How can people challenge their own and others’ beliefs around gender expectations and stereotypes? If people are watching this and thinking ‘well this is all very well but I’ve been living with these kinds of stereotypes and expectations for years and years’, how do I begin to challenge them? What’s the best thing to do? What might you say? Let’s start with Jack this time.

Jack:
Just being open minded. Don’t have assumptions about how a person should dress or act etc. You can always ask questions to people if you’re unsure on something, as long as it’s within reason. You’re not going to get shouted out, or you’re not going to get laughed at because you want to better yourself and, you know, learn.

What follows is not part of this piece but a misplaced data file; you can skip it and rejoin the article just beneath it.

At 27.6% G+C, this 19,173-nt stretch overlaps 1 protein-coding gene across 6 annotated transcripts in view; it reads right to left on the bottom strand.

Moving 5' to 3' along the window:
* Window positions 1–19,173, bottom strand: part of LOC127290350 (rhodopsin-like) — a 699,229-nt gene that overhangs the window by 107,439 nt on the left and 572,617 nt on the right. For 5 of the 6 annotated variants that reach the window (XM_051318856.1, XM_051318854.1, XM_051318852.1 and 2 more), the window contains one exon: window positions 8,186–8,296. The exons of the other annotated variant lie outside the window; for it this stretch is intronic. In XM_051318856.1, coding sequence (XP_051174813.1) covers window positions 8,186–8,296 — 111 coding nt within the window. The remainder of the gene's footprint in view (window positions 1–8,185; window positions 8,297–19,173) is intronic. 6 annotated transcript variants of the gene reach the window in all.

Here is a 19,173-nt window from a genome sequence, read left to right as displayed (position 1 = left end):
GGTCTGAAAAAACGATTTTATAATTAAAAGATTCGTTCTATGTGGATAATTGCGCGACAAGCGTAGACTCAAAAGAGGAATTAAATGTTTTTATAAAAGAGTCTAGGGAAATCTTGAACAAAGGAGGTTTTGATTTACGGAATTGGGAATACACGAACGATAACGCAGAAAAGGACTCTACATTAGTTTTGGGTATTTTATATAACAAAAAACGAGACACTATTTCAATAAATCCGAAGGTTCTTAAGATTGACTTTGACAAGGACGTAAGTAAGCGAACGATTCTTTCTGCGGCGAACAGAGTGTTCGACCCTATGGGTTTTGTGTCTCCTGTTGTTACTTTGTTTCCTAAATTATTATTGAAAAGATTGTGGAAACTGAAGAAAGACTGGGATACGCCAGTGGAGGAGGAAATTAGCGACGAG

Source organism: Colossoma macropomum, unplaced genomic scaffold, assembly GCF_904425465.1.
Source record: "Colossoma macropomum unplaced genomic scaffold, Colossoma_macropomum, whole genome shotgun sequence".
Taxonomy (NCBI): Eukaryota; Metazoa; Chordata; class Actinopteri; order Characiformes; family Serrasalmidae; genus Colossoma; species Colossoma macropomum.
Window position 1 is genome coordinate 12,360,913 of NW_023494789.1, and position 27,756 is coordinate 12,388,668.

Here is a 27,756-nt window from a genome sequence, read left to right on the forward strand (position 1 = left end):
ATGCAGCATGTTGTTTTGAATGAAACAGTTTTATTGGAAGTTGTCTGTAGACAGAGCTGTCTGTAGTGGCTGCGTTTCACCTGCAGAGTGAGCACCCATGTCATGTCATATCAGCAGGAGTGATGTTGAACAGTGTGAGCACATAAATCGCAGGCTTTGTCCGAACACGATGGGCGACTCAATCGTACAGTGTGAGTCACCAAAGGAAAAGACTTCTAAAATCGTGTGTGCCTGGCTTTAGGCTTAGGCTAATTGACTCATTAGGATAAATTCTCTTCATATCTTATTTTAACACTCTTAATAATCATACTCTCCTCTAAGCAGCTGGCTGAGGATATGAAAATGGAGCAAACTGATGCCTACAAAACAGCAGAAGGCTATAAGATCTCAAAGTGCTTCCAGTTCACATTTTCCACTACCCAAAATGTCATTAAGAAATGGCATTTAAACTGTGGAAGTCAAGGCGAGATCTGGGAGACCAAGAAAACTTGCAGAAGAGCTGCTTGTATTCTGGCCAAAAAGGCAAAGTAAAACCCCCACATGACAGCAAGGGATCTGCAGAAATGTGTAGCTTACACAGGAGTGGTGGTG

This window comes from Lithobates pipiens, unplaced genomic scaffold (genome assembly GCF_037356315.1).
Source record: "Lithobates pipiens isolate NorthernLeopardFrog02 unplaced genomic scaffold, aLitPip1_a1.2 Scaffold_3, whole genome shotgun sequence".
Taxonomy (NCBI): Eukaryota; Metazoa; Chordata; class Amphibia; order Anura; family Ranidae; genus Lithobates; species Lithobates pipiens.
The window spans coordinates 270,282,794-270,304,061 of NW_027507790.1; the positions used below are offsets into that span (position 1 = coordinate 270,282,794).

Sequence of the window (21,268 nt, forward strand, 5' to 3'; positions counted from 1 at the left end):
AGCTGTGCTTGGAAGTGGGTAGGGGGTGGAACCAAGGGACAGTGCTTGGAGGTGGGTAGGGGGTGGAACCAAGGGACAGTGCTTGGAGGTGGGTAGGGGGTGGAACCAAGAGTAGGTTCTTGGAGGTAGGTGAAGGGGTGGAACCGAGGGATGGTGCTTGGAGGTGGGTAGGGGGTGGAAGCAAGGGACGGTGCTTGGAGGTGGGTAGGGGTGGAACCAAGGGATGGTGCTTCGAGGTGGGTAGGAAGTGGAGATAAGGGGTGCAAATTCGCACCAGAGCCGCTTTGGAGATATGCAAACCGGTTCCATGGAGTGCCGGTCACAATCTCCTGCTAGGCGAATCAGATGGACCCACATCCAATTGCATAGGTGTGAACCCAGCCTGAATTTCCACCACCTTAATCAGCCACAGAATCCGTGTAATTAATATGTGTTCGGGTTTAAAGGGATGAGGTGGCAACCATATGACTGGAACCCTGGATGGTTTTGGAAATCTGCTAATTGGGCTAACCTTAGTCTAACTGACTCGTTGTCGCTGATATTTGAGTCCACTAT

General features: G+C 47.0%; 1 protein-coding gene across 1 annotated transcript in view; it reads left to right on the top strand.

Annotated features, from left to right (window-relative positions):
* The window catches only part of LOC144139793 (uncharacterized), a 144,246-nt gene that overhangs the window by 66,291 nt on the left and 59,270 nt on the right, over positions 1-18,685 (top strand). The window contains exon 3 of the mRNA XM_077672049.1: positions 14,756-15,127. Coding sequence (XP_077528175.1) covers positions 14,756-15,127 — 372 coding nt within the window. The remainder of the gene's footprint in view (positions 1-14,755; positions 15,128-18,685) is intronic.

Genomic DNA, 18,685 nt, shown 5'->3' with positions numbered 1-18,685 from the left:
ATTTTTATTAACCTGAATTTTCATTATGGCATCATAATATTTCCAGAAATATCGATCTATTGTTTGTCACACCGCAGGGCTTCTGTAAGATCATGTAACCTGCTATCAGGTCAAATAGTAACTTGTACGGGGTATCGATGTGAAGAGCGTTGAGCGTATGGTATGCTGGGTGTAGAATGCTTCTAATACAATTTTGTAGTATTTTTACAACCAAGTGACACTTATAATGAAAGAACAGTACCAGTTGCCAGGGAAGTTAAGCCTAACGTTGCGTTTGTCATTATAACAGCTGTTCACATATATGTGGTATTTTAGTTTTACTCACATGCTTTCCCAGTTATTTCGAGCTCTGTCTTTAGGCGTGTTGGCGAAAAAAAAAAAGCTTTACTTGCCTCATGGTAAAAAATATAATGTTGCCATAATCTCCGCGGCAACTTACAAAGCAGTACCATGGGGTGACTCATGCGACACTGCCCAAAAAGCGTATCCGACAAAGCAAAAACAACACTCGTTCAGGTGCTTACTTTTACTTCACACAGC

Maya:
Thank you for that Jack. [Clay], what would you say to people who are looking for the answers or trying to be an ally but struggling?

Clay:
I think asking someone their pronouns when you meet them. It always makes me feel more comfortable. And I feel like if a cis person gets offended by being asked their pronouns maybe that’s their problem. And if you get offended by someone asking you to use different pronouns for someone else then that’s also on you.
It’s so easy to fall back on it and believe in it, because you’re conditioned to from an egg. It’s much harder to confront your own ideas and change and learn and admit places that you’ve been wrong, and better yourself.